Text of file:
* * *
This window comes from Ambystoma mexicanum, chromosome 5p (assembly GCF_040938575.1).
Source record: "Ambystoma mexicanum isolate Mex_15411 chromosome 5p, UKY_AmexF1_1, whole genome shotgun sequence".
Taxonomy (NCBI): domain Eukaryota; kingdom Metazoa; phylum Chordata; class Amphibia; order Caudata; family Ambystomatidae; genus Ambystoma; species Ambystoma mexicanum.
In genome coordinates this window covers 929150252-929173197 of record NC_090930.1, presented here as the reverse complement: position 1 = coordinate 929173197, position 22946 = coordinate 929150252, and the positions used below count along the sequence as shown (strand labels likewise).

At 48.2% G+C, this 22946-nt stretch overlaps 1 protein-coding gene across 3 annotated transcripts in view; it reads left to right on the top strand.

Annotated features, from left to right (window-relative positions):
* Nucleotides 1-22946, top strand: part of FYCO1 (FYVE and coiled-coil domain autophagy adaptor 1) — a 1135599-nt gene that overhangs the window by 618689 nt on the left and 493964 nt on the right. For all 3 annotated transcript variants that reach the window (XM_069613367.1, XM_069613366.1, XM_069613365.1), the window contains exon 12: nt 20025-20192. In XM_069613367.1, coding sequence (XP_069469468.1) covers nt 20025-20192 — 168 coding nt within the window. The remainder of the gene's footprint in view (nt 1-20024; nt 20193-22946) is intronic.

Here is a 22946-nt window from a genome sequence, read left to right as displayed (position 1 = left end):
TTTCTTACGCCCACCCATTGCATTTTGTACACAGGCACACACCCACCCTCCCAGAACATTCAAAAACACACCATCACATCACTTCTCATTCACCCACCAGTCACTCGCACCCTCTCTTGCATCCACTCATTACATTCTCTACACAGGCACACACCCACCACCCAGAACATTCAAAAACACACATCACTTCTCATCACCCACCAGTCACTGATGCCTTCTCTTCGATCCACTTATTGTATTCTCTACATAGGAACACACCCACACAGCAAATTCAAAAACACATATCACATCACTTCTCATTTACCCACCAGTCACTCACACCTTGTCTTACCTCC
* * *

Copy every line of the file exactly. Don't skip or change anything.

This window comes from Ambystoma mexicanum, chromosome 5p (assembly GCF_040938575.1).
Source record: "Ambystoma mexicanum isolate Mex_15411 chromosome 5p, UKY_AmexF1_1, whole genome shotgun sequence".
Taxonomy (NCBI): domain Eukaryota; kingdom Metazoa; phylum Chordata; class Amphibia; order Caudata; family Ambystomatidae; genus Ambystoma; species Ambystoma mexicanum.
In genome coordinates this window covers 929150252-929173197 of record NC_090930.1, presented here as the reverse complement: position 1 = coordinate 929173197, position 22946 = coordinate 929150252, and the positions used below count along the sequence as shown (strand labels likewise).

At 48.2% G+C, this 22946-nt stretch overlaps 1 protein-coding gene across 3 annotated transcripts in view; it reads left to right on the top strand.

Annotated features, from left to right (window-relative positions):
* Nucleotides 1-22946, top strand: part of FYCO1 (FYVE and coiled-coil domain autophagy adaptor 1) — a 1135599-nt gene that overhangs the window by 618689 nt on the left and 493964 nt on the right. For all 3 annotated transcript variants that reach the window (XM_069613367.1, XM_069613366.1, XM_069613365.1), the window contains exon 12: nt 20025-20192. In XM_069613367.1, coding sequence (XP_069469468.1) covers nt 20025-20192 — 168 coding nt within the window. The remainder of the gene's footprint in view (nt 1-20024; nt 20193-22946) is intronic.

Here is a 22946-nt window from a genome sequence, read left to right as displayed (position 1 = left end):
TTTCTTACGCCCACCCATTGCATTTTGTACACAGGCACACACCCACCCTCCCAGAACATTCAAAAACACACCATCACATCACTTCTCATTCACCCACCAGTCACTCGCACCCTCTCTTGCATCCACTCATTACATTCTCTACACAGGCACACACCCACCACCCAGAACATTCAAAAACACACATCACTTCTCATCACCCACCAGTCACTGATGCCTTCTCTTCGATCCACTTATTGTATTCTCTACATAGGAACACACCCACACAGCAAATTCAAAAACACATATCACATCACTTCTCATTTACCCACCAGTCACTCACACCTTGTCTTACCTCC